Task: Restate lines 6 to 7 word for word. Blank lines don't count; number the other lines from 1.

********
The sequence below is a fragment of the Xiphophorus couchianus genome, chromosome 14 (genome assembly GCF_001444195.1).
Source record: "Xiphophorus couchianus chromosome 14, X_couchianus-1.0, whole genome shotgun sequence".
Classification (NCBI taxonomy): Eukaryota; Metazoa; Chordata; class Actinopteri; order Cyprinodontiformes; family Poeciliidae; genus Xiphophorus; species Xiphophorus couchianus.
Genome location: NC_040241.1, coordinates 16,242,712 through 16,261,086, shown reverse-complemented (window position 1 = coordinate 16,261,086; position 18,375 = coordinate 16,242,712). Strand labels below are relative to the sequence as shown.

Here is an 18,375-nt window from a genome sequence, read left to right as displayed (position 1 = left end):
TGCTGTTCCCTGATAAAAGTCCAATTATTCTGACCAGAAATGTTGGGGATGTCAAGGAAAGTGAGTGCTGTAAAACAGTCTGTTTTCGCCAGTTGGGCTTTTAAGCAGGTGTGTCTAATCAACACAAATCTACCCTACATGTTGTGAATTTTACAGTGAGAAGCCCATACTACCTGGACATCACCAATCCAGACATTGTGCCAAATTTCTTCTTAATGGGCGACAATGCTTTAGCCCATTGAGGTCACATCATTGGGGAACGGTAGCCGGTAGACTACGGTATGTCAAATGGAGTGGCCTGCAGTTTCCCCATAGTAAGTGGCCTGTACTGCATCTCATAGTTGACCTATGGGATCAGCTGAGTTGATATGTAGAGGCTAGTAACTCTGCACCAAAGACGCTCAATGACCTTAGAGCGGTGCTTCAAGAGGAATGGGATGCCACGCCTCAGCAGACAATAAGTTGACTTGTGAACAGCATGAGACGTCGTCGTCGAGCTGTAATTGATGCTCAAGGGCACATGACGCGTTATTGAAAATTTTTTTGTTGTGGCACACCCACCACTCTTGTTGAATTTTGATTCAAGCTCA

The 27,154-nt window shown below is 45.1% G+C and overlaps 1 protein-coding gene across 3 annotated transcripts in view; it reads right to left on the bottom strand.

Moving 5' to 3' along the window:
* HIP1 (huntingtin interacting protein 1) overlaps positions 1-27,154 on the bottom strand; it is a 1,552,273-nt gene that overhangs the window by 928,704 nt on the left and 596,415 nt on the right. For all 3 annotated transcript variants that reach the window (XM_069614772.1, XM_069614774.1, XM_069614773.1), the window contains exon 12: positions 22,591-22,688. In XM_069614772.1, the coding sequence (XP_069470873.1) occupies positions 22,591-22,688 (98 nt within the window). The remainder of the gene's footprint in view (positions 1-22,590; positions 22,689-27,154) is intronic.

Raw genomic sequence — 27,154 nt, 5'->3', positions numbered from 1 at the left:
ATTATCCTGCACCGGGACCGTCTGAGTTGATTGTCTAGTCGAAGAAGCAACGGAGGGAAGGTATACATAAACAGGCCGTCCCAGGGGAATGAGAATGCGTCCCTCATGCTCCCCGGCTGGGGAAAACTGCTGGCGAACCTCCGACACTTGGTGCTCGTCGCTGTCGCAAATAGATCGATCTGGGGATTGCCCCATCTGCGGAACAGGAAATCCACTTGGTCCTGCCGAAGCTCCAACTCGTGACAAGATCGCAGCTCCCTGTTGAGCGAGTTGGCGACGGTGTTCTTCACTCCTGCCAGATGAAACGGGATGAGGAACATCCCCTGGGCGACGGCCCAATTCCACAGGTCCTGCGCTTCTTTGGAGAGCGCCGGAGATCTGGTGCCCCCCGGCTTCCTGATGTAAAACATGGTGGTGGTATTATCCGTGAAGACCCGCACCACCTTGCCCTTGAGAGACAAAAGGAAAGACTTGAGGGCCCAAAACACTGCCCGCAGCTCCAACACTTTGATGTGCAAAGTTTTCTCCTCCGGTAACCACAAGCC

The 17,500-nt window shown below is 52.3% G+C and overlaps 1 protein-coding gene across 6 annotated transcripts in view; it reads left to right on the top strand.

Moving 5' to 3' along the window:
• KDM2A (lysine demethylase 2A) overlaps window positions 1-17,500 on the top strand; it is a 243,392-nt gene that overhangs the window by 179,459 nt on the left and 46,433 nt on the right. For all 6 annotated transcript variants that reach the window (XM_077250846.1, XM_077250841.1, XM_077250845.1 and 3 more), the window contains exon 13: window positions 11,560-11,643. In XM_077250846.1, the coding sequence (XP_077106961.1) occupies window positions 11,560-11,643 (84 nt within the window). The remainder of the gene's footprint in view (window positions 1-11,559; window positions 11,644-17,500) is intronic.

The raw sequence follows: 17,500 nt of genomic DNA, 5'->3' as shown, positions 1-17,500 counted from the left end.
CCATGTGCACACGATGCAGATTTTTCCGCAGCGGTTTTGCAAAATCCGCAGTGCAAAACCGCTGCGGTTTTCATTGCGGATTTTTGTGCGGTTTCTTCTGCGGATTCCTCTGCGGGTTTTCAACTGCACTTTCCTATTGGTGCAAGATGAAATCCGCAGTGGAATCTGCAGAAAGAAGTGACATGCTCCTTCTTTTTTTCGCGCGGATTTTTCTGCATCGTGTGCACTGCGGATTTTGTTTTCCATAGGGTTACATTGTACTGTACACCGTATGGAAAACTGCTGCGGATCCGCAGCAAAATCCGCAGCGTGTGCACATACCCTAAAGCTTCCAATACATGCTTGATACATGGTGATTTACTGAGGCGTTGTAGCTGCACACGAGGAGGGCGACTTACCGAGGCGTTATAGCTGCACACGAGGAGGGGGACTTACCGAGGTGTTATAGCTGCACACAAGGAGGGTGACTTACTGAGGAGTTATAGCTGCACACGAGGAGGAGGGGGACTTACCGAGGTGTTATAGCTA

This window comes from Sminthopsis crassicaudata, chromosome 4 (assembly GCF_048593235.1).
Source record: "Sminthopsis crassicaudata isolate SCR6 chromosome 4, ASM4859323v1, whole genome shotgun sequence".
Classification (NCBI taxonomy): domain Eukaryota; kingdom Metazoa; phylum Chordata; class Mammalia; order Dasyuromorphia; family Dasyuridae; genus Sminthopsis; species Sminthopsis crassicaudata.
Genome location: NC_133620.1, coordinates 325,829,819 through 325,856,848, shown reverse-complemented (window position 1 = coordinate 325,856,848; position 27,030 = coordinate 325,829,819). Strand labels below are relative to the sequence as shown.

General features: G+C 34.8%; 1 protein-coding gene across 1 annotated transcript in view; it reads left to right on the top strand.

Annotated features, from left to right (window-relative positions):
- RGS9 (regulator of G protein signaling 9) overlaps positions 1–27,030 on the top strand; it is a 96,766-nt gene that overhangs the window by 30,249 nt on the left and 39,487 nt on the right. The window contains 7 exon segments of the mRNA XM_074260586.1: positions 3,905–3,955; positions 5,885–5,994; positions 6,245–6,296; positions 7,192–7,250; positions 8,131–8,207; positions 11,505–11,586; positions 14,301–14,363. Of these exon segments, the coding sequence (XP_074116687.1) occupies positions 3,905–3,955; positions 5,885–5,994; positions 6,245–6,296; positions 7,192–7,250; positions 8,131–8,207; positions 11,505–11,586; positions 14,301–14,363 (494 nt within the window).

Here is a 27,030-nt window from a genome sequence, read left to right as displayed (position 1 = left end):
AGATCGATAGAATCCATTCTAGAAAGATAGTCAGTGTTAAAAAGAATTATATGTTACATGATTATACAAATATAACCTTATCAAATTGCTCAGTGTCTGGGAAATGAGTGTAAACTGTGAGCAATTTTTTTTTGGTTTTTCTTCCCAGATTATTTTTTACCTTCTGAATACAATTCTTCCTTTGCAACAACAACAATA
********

TGCTGTTCCCTGATAAAAGTCCAATTATTCTGACCAGAAATGTTGGGGATGTCAAGGAAAGTGAGTGCTGTAAAACAGTCTGTTTTCGCCAGTTGGGCTTTTAAGCAGGTGTGTCTAATCAACACAAATCTACCCTACATGTTGTGAATTTTACAGTGAGAAGCCCATACTACCTGGACATCACCAATCCAGACATTGTGCCAAATTTCTTCTTAATGGGCGACAATGCTTTAGCCCATTGAGGTCACATCATTGGGGAACGGTAGCCGGTAGACTACGGTATGTCAAATGGAGTGGCCTGCAGTTTCCCCATAGTAAGTGGCCTGTACTGCATCTCATAGTTGACCTATGGGATCAGCTGAGTTGATATGTAGAGGCTAGTAACTCTGCACCAAAGACGCTCAATGACCTTAGAGCGGTGCTTCAAGAGGAATGGGATGCCACGCCTCAGCAGACAATAAGTTGACTTGTGAACAGCATGAGACGTCGTCGTCGAGCTGTAATTGATGCTCAAGGGCACATGACGCGTTATTGAAAATTTTTTTGTTGTGGCACACCCACCACTCTTGTTGAATTTTGATTCAAGCTCA

The 27,154-nt window shown below is 45.1% G+C and overlaps 1 protein-coding gene across 3 annotated transcripts in view; it reads right to left on the bottom strand.